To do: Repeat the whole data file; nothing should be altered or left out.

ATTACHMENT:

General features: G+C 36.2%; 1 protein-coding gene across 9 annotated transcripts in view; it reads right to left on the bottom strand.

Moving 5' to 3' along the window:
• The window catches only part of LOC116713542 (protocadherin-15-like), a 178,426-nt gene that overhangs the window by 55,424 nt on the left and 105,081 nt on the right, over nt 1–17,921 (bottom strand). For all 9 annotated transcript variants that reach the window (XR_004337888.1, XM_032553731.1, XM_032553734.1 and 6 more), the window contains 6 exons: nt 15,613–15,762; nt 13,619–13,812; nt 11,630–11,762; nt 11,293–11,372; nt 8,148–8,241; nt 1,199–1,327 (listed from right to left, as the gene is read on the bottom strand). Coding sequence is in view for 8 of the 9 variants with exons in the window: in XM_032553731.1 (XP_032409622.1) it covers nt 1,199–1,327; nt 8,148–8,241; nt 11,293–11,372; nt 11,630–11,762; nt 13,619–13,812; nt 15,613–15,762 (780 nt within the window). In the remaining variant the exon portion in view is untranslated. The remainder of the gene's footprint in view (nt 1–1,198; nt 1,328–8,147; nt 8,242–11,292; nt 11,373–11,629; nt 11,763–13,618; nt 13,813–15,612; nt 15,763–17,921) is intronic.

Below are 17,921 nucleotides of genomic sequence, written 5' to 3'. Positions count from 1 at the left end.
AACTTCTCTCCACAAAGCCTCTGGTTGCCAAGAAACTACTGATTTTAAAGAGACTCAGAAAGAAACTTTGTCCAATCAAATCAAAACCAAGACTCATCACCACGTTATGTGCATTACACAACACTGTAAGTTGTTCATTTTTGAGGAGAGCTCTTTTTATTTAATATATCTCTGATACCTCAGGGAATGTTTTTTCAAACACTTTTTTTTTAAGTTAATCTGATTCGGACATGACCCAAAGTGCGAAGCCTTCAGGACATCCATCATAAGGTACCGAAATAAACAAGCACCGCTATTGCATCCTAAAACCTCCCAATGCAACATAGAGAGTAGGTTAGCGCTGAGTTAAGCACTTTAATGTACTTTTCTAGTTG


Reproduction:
General features: G+C 36.2%; 1 protein-coding gene across 9 annotated transcripts in view; it reads right to left on the bottom strand.

Moving 5' to 3' along the window:
• The window catches only part of LOC116713542 (protocadherin-15-like), a 178,426-nt gene that overhangs the window by 55,424 nt on the left and 105,081 nt on the right, over nt 1–17,921 (bottom strand). For all 9 annotated transcript variants that reach the window (XR_004337888.1, XM_032553731.1, XM_032553734.1 and 6 more), the window contains 6 exons: nt 15,613–15,762; nt 13,619–13,812; nt 11,630–11,762; nt 11,293–11,372; nt 8,148–8,241; nt 1,199–1,327 (listed from right to left, as the gene is read on the bottom strand). Coding sequence is in view for 8 of the 9 variants with exons in the window: in XM_032553731.1 (XP_032409622.1) it covers nt 1,199–1,327; nt 8,148–8,241; nt 11,293–11,372; nt 11,630–11,762; nt 13,619–13,812; nt 15,613–15,762 (780 nt within the window). In the remaining variant the exon portion in view is untranslated. The remainder of the gene's footprint in view (nt 1–1,198; nt 1,328–8,147; nt 8,242–11,292; nt 11,373–11,629; nt 11,763–13,618; nt 13,813–15,612; nt 15,763–17,921) is intronic.

Below are 17,921 nucleotides of genomic sequence, written 5' to 3'. Positions count from 1 at the left end.
AACTTCTCTCCACAAAGCCTCTGGTTGCCAAGAAACTACTGATTTTAAAGAGACTCAGAAAGAAACTTTGTCCAATCAAATCAAAACCAAGACTCATCACCACGTTATGTGCATTACACAACACTGTAAGTTGTTCATTTTTGAGGAGAGCTCTTTTTATTTAATATATCTCTGATACCTCAGGGAATGTTTTTTCAAACACTTTTTTTTTAAGTTAATCTGATTCGGACATGACCCAAAGTGCGAAGCCTTCAGGACATCCATCATAAGGTACCGAAATAAACAAGCACCGCTATTGCATCCTAAAACCTCCCAATGCAACATAGAGAGTAGGTTAGCGCTGAGTTAAGCACTTTAATGTACTTTTCTAGTTG